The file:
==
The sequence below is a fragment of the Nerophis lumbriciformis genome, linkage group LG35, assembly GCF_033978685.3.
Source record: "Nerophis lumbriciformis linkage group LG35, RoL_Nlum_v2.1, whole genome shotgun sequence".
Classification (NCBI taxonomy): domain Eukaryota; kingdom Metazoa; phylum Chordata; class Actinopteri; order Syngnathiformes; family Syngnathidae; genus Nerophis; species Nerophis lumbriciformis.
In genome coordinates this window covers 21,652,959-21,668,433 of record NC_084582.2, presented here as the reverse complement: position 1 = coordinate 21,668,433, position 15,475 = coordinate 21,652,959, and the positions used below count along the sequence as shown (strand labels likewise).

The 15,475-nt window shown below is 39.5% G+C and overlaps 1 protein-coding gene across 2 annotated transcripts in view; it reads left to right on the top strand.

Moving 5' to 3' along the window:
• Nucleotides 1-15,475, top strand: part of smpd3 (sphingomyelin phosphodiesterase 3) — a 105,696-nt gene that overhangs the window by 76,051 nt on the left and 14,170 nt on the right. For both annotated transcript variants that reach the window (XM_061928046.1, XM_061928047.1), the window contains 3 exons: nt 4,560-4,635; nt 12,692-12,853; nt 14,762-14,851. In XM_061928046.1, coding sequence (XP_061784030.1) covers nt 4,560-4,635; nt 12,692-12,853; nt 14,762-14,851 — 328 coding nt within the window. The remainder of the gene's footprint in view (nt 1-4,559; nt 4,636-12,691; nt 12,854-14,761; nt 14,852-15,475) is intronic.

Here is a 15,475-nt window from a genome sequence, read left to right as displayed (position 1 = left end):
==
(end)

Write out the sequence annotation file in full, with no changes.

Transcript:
The sequence below is a fragment of the Nerophis lumbriciformis genome, linkage group LG35, assembly GCF_033978685.3.
Source record: "Nerophis lumbriciformis linkage group LG35, RoL_Nlum_v2.1, whole genome shotgun sequence".
Classification (NCBI taxonomy): domain Eukaryota; kingdom Metazoa; phylum Chordata; class Actinopteri; order Syngnathiformes; family Syngnathidae; genus Nerophis; species Nerophis lumbriciformis.
In genome coordinates this window covers 21,652,959-21,668,433 of record NC_084582.2, presented here as the reverse complement: position 1 = coordinate 21,668,433, position 15,475 = coordinate 21,652,959, and the positions used below count along the sequence as shown (strand labels likewise).

The 15,475-nt window shown below is 39.5% G+C and overlaps 1 protein-coding gene across 2 annotated transcripts in view; it reads left to right on the top strand.

Moving 5' to 3' along the window:
• Nucleotides 1-15,475, top strand: part of smpd3 (sphingomyelin phosphodiesterase 3) — a 105,696-nt gene that overhangs the window by 76,051 nt on the left and 14,170 nt on the right. For both annotated transcript variants that reach the window (XM_061928046.1, XM_061928047.1), the window contains 3 exons: nt 4,560-4,635; nt 12,692-12,853; nt 14,762-14,851. In XM_061928046.1, coding sequence (XP_061784030.1) covers nt 4,560-4,635; nt 12,692-12,853; nt 14,762-14,851 — 328 coding nt within the window. The remainder of the gene's footprint in view (nt 1-4,559; nt 4,636-12,691; nt 12,854-14,761; nt 14,852-15,475) is intronic.

Here is a 15,475-nt window from a genome sequence, read left to right as displayed (position 1 = left end):